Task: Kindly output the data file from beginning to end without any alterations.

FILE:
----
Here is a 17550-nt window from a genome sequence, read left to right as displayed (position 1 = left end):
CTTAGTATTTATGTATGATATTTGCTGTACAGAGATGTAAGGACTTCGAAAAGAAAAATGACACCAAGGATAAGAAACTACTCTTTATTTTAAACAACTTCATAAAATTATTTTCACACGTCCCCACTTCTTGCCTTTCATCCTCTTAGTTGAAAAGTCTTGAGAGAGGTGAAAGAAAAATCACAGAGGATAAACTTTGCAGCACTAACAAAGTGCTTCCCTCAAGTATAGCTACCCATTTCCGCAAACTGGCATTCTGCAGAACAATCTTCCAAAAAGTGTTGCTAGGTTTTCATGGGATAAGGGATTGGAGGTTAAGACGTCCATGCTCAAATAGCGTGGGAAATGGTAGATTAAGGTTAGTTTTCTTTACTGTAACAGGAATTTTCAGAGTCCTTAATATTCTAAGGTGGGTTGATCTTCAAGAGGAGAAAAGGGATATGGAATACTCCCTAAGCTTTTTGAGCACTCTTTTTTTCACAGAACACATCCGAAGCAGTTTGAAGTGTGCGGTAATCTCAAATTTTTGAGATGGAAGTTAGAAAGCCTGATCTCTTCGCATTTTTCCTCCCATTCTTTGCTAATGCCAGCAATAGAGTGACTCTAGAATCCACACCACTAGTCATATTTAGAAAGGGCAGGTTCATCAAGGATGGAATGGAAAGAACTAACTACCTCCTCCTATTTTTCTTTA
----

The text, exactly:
Here is a 17550-nt window from a genome sequence, read left to right as displayed (position 1 = left end):
CTTAGTATTTATGTATGATATTTGCTGTACAGAGATGTAAGGACTTCGAAAAGAAAAATGACACCAAGGATAAGAAACTACTCTTTATTTTAAACAACTTCATAAAATTATTTTCACACGTCCCCACTTCTTGCCTTTCATCCTCTTAGTTGAAAAGTCTTGAGAGAGGTGAAAGAAAAATCACAGAGGATAAACTTTGCAGCACTAACAAAGTGCTTCCCTCAAGTATAGCTACCCATTTCCGCAAACTGGCATTCTGCAGAACAATCTTCCAAAAAGTGTTGCTAGGTTTTCATGGGATAAGGGATTGGAGGTTAAGACGTCCATGCTCAAATAGCGTGGGAAATGGTAGATTAAGGTTAGTTTTCTTTACTGTAACAGGAATTTTCAGAGTCCTTAATATTCTAAGGTGGGTTGATCTTCAAGAGGAGAAAAGGGATATGGAATACTCCCTAAGCTTTTTGAGCACTCTTTTTTTCACAGAACACATCCGAAGCAGTTTGAAGTGTGCGGTAATCTCAAATTTTTGAGATGGAAGTTAGAAAGCCTGATCTCTTCGCATTTTTCCTCCCATTCTTTGCTAATGCCAGCAATAGAGTGACTCTAGAATCCACACCACTAGTCATATTTAGAAAGGGCAGGTTCATCAAGGATGGAATGGAAAGAACTAACTACCTCCTCCTATTTTTCTTTA